If it wasn’t for the outstanding quality of the scallops before them, I might not be thinking unspectacular thoughts about the dumplings at all. But that’s what makes me think that perhaps the “World Cuisine” concept is a little bit far-fetched.

But again, I don’t hate the dumplings; I don’t want them to die. I’m not writing Plate off. We’ll get through this.

To finish my evening with Tony the bartender, who’s providing me excellent service and more water then the glass is only half-done, I order the Caesar Salad ($6), which is, to me, the ultimate litmus test for any restaurant. No one ever wins, because I’m comparing them all with my mother’s—it’s more of a question of how close they come.

Plate’s version is sizely, and beautiful. It is garnished with two amazingly high-quality anchovy filets (I’ve never found anchovies with silver sides in stores) making an “x” on the top. The dressing is good, better than most restaurants’ attempts at Caesar. The croutons are not impressive—they are little, and don’t do much for the salad.

This is hardly a comprehensive critique of Plate; I didn’t even try an entrée. But I can say that I know Plate does things well, like the scallops and the Caesar. I saw other diners eating things I wanted to steal from them.

If I lived in the Springs, I would eat at Plate as much as my income would allow. I guess my advice, though, would be to stick with the “Western World,” as opposed to the Japanese cuisine on the menu.

To sum up, though, Gazette readers can know that Plate is worth checking out—I was more than pleased with my experience, four-and-a-half-hour round trip and all.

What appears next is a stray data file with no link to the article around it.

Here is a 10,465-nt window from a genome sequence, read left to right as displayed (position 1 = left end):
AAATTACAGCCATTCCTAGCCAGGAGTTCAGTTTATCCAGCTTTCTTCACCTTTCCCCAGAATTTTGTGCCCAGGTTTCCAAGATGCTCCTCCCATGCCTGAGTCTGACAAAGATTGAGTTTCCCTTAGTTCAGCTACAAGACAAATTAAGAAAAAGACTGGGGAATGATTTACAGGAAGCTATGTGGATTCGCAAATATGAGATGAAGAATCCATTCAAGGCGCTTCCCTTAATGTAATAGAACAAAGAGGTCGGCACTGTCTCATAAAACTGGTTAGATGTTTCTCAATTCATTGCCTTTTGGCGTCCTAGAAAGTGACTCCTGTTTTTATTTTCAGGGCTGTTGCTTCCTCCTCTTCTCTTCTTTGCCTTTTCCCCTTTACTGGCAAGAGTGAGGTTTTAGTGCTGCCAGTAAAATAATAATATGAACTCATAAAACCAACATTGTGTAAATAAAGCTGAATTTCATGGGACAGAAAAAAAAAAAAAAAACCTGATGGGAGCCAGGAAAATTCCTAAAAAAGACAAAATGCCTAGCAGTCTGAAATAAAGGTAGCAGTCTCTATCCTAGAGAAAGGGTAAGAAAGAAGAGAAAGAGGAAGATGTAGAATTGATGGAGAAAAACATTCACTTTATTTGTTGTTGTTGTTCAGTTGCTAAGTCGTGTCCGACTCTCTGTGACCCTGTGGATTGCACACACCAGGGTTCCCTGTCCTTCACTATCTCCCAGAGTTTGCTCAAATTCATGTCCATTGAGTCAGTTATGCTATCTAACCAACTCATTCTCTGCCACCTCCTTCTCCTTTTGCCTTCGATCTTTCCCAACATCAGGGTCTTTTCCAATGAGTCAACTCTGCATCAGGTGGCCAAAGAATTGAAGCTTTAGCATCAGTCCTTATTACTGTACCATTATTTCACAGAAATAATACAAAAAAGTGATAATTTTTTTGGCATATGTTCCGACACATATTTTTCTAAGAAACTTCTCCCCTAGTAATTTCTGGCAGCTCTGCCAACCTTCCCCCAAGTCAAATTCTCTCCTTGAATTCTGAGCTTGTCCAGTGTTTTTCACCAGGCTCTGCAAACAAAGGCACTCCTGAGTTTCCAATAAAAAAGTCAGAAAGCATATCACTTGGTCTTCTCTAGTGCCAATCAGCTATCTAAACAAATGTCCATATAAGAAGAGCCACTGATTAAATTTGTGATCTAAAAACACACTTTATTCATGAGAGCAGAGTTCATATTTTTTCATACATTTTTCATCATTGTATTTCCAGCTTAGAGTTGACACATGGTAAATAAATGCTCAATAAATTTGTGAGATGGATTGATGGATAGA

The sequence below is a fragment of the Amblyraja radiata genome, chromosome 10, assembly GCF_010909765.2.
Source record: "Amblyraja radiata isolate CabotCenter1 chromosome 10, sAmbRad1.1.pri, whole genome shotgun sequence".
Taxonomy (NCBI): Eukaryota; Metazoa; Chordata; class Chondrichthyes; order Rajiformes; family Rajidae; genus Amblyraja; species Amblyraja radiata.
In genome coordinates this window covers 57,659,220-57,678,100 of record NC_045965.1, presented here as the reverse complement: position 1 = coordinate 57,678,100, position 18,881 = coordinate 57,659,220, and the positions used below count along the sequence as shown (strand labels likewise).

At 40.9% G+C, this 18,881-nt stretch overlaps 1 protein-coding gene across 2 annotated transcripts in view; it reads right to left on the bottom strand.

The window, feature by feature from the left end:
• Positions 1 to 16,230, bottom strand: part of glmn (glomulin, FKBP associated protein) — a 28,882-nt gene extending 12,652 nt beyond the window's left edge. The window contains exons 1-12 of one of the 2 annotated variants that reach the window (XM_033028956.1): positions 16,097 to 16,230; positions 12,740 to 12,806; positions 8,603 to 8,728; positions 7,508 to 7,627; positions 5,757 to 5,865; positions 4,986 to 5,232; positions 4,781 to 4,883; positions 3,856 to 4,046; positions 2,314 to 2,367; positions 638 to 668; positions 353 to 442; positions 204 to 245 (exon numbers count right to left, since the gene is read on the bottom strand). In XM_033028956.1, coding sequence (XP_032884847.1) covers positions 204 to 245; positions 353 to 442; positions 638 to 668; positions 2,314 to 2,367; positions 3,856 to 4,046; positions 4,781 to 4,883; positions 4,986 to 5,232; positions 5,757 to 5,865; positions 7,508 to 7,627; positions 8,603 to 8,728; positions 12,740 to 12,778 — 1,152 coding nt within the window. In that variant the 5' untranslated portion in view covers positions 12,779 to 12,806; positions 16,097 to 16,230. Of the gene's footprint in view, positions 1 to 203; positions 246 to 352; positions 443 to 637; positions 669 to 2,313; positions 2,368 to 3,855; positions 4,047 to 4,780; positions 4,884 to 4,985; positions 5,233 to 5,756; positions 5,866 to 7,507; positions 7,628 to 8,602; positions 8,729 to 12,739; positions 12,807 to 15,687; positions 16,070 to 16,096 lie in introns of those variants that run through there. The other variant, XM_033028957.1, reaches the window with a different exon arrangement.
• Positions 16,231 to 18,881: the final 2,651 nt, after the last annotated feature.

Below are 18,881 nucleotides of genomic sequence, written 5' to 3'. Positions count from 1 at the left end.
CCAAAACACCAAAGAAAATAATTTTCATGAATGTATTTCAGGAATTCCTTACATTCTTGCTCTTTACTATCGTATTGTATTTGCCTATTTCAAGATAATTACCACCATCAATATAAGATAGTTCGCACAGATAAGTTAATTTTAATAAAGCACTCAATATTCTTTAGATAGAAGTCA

Anonymous Anonymous said...

I enjoyed reading your review. You don't sound pretentious nor ignorant of food and its quality. Your writing is original and fun to read. Thanks for sharing!

12:07 PM  
Anonymous Anonymous said...

I thought this article shinned in comparison to the others. The author has a voice that will speak to a broad audience as the article was light and fun to read. The author knows food, but knows humor even more. If there is one thing the Gazette needs it is to induce more smiles! I would love to see more of this person.

1:03 PM  
Anonymous Anonymous said...

Funny yes! I found it funny how many times he used 'I' (like a third grader) and all the parenthesis (what's up with that?).

6:14 PM  
Anonymous Anonymous said...

Well if I can't be the new critic then I would like to read more of this guy, it was more like reading a foodie novel which is my favorite past time outside of eating. Living in Fort Collins seems a problem for future reviews, shouldn't restaurants be visited more than once before they are reviewed in the paper? Where would you find the time not to mention the gas money?

7:52 PM  
Anonymous Anonymous said...

I thought this review was very fun to read. I liked this author's style of writing and thought they did a great job of capturing the attention of the reader while also reviewing the resturaunt. Loved it!

9:36 AM  
Anonymous Anonymous said...

This guy is great. He is obviously very knowledgeable about food, but he is so incredibly clever when writing about it. Very funny; very entertaining; very informative.

11:15 AM  
Anonymous Anonymous said...

If there are two things I love, they're food and humor and this review combines both. This critic understands what goes into the preparation of fine food. In spite of his witty comments, he appears to be serious about food reviewing, an important quality for a food critic as so many people count on reviews before making their choice of a new eating experience.

4:26 PM